The Newton County Quorum Court opened the floor Monday night for citizens to comment on an Arkansas Department of Environmental Quality permitted hog farm that is under construction in the Buffalo National River watershed. The conversation lasted for an hour in the packed Newton County Courthouse. Opponents of the hog farm came prepared with facts on the potential pollution that occurs in connection with large corporate swine farms, as well as the potential economic impact that pollution would create.
In just one case of health concerns voiced, Buffalo River Chamber of Commerce President Michael Dougherty cited studies that link a 20% increase in children developing asthma when spending a significant amount of time within a one mile radius of hog farms. The Mt. Judea School’s buildings are located less than one-half mile of the proposed hog farm.
The over-whelming consensus of the opponents of the hog farm was they felt the hog farm’s permit was slipped through the approval process without appropriate public notification process, and they were denied public comment.
Buffalo National River Park Superintendent, Kevin Cheri spoke to the frustration felt by the crowd:
Supporters of the hog farm could not provide specific facts on the safety, except the plans conclude the hog farm can withstand a 25 year flood event without failure of waste lagoons. The only problem with that logic is that the Buffalo River has seen three of the four highest peak river stages within the last 21 years, with two of those recorded maximums in 2004 and 2008. These levels of flooding could cause potential failure of waste lagoons.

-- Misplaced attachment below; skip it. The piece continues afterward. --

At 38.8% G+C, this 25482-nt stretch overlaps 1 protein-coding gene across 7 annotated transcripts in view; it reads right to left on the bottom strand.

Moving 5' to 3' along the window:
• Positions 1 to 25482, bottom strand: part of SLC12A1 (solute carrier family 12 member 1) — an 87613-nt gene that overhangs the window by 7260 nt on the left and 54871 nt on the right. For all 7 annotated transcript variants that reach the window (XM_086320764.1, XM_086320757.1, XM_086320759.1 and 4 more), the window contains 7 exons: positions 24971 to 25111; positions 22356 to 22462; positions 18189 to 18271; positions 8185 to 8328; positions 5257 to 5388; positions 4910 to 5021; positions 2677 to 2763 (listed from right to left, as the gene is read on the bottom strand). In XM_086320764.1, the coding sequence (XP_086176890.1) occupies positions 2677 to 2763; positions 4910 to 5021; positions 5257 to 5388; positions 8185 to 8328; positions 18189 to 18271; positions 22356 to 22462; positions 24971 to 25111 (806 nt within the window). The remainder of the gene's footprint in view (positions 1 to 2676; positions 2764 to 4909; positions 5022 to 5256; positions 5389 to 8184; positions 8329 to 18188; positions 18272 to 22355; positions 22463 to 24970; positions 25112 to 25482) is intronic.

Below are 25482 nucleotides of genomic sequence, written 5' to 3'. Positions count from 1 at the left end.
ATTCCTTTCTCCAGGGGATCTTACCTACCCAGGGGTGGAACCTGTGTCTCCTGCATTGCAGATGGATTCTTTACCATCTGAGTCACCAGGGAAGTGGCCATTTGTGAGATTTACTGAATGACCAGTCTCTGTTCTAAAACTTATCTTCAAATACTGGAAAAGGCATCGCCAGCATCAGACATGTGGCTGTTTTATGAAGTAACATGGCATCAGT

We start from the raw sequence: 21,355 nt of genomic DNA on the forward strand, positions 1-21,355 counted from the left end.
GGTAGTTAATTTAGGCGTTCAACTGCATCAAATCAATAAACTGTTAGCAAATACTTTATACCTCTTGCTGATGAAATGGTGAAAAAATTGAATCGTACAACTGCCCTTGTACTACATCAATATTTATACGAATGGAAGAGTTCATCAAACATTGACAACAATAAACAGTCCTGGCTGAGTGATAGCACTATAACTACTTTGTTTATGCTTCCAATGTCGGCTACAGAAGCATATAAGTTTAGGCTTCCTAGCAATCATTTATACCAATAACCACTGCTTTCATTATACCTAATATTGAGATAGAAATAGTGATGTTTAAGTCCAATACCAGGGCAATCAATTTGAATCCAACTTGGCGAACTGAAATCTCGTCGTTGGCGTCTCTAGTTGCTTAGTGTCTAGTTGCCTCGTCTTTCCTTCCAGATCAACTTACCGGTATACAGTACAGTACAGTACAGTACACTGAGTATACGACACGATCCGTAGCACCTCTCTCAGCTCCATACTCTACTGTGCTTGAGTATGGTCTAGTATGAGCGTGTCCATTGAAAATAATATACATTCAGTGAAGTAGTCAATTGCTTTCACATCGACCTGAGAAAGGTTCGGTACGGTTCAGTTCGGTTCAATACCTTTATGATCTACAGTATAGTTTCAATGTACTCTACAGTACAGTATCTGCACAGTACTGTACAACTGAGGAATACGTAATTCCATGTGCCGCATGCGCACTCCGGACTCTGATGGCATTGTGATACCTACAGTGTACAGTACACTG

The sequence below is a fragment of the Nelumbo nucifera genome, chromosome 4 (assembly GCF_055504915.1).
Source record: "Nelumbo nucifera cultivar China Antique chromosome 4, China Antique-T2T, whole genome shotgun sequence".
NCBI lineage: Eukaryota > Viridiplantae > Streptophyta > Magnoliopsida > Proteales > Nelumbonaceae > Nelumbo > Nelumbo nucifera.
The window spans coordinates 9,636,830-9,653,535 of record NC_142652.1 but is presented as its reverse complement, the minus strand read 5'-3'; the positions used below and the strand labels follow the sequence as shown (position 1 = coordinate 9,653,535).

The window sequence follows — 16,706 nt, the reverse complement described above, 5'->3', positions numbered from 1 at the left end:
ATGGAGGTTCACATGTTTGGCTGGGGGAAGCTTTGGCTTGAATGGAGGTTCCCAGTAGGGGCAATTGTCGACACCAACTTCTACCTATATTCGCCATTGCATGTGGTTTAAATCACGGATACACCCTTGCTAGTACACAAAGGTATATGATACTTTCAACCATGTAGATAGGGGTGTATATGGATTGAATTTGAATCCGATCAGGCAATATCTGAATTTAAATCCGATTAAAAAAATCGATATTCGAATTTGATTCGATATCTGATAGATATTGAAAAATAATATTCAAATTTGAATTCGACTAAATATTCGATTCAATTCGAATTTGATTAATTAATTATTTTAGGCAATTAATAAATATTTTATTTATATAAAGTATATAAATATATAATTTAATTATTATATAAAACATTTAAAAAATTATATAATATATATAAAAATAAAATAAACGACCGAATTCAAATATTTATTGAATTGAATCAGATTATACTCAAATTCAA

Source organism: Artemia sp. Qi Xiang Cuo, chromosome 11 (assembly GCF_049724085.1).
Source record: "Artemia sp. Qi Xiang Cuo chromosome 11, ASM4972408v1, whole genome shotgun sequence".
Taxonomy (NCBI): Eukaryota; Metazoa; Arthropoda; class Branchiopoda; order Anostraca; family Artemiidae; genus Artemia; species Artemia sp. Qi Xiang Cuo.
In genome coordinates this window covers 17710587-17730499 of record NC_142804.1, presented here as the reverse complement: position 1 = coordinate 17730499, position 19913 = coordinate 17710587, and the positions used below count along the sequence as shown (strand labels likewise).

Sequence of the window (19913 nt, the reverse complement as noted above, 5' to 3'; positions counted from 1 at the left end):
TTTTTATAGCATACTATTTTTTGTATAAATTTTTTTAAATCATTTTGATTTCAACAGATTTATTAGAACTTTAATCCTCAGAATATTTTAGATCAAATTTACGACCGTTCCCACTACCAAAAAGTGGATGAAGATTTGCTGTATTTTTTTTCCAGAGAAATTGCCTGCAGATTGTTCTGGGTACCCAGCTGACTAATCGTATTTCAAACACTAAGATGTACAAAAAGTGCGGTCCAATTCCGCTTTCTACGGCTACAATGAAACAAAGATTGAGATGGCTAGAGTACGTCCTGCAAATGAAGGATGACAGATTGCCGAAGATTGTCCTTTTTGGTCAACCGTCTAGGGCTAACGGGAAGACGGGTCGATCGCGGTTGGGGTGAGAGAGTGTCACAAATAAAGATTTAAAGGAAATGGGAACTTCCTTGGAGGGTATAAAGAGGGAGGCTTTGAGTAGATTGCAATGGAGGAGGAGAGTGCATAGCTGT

The majority of the crowd called for the ADEQ to revisit the permit’s approval process to allow the public to review the environmental impact studies and to comment on the hog farm.
One of the last comments was from a life-long Newton County resident in favor of the hog farm operation. He stated, “it is a fact that the mere existence of humans inevitability creates a footprint on the environment.” There was no concrete decision on the next step regarding the hog farm, but by the end of the meeting, it was clear that people wanted their questions answered: How big should that footprint be and what are the consequences of too large of an environmental footprint?